As we near the end of the 21/22 tax year it is a good idea to think about becoming more tax efficient, especially for higher rate taxpayers. Having a plan now will affect both this tax year and future ones.
Hi, I’m Anna Goodwin, your friendly finance mentor. With over 30 years of experience, I know how important and beneficial it is to be tax efficient.
The first thing you need to do is to find out if you are a Higher Rate Taxpayer.
Are you a Higher Rate Taxpayer?
Remember to include all your income. Have a think of every single type of income you receive. This could include:
- Employed income
- Self Employed income
- Rental income
- Air bnb rental income
- Partnership income
- Interest received
Total it all up and look at the rates below to see the band you fall into before you start looking at how to become more tax efficient.
Income Tax rates and bands
Up to £12,570
£12,571 to £50,270
£50,271 to £150,000
If you earn over £120k, your personal allowance is reduced by £1 for every £2 you earn over £100k. Therefore, if your taxable income is £120k, your personal allowance will be reduced to £2,570.
Here’s how you work it out:
Personal allowance = £12,570
£120k-£100k = £20k (on £120k, you receive £20k over £100k)
Personal allowance reduced by £1 for every £2 over £100k = (20,000/2) x 1 = £10k
Personal allowance if your income is £120k = £12,570 – £10,000 = £2,570
You do not get a Personal Allowance on taxable income over £125,140.
When you look at this table you can see why its important to do some planning now – otherwise you could lose a significant amount of your salary in tax. But don’t be blinkered and only look at maximising how you become more tax efficient – remember your own financial goals.
How you can reduce your taxable income to be more tax efficient
There are several ways that you can be more tax efficient by reducing your taxable income which include:
- Gift aid
- Salary sacrifice
Saving money into a pension reduces your salary for income tax purposes. The contribution limit for the 21/22 tax year is 100% of your annual earnings or £40k – whichever is lower. Remember this £40k includes contributions made by you and your employer.
Tax relief is paid at the same rate you pay income tax.
A 20% tax payer would only need to pay £8k into a pension to make a £10k pension contribution.
Getting the tax relief to be more tax efficient
This is automatic if your:
- employer takes workplace pension contributions out of your pay before deducting Income Tax
- rate of income tax is 20% – your pension provider will claim it as tax relief and add it to your pension (‘relief at source’)
Claiming additional tax relief will need to be through your Self Assessment tax return and will be:
- 20% up to the amount of any income you have paid 40% tax on
- 25% up to the amount of any income you have paid 45% tax on
If you don’t prepare a Self Assessment return, then you can call or write to HMRC – just put some time aside if you are ringing them!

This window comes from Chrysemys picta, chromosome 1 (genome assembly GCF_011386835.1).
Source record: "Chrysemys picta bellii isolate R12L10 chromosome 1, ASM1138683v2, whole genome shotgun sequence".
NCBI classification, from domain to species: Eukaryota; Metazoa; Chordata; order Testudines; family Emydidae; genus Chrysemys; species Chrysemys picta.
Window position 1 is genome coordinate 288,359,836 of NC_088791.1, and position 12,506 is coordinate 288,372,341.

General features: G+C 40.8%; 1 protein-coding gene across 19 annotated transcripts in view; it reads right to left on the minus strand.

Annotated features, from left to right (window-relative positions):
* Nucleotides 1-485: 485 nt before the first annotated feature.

The disadvantage of making pension contributions is that your money is tied up until the age of 55. This will be something else you will need to take account of when you are planning.
If you invest within a Stocks & Shares ISA (Individual Savings Account), all of the capital gains, dividend income and interest are tax free. The ISA allowance is £20k per person. When you have used up your own allowance you could deposit money into a Junior ISA – the allowance is £9k per annum. But take care as on the child’s 18th birthday, all of the money in the Junior ISA becomes theirs!
Donating through Gift Aid enables the charity to claim an extra 25p for every £1 donated.
Donating £100 means the charity can claim 25% which will increase the donation to £125.
It is also beneficial for you if you’re a higher rate taxpayer as you can claim back the difference between your tax rate (40-45%) and the basic rate (20%).
Using the £100 example:
You can reclaim 20% of £125 (40%-20% = 20%) and thereby reduce your tax bill by £25.
This is a possibility if your employer offers a salary sacrifice pension scheme.
Here are some advantages:
- Your salary sacrifice won’t be subject to income tax or national insurance contribution payments.
- Your employer might continue to pay their national insurance contributions in full, with the element linked to your salary sacrifice also going towards your pension.
Going back to the personal allowance table, if you can reduce your salary in this way then you may be able to retain your personal allowance or at least some of it and then you may enter a lower tax bracket.
Of course, the downside of this is that you will have less money to live off so you will need to check that you can afford it!
If you are an experienced investor then you may want to invest in venture capital schemes.
The 4 venture capital schemes are the:
- Enterprise Investment Scheme (EIS)
- Seed Enterprise Investment Scheme (SEIS)
- Social Investment Tax Relief (SITR)
- Venture Capital Trust (VCT)
The tax breaks included in these schemes will vary.
To make these investments you need to be happy with taking risks and of course be able to afford it!
As you can see, there are things that you can do to reduce the tax you pay as a higher rate taxpayer.
A word of caution – if you are deciding to look into making tax efficiencies, I would always recommend speaking to a Financial Planner. Good luck!
Next time we will be looking at strategic planning for 2022.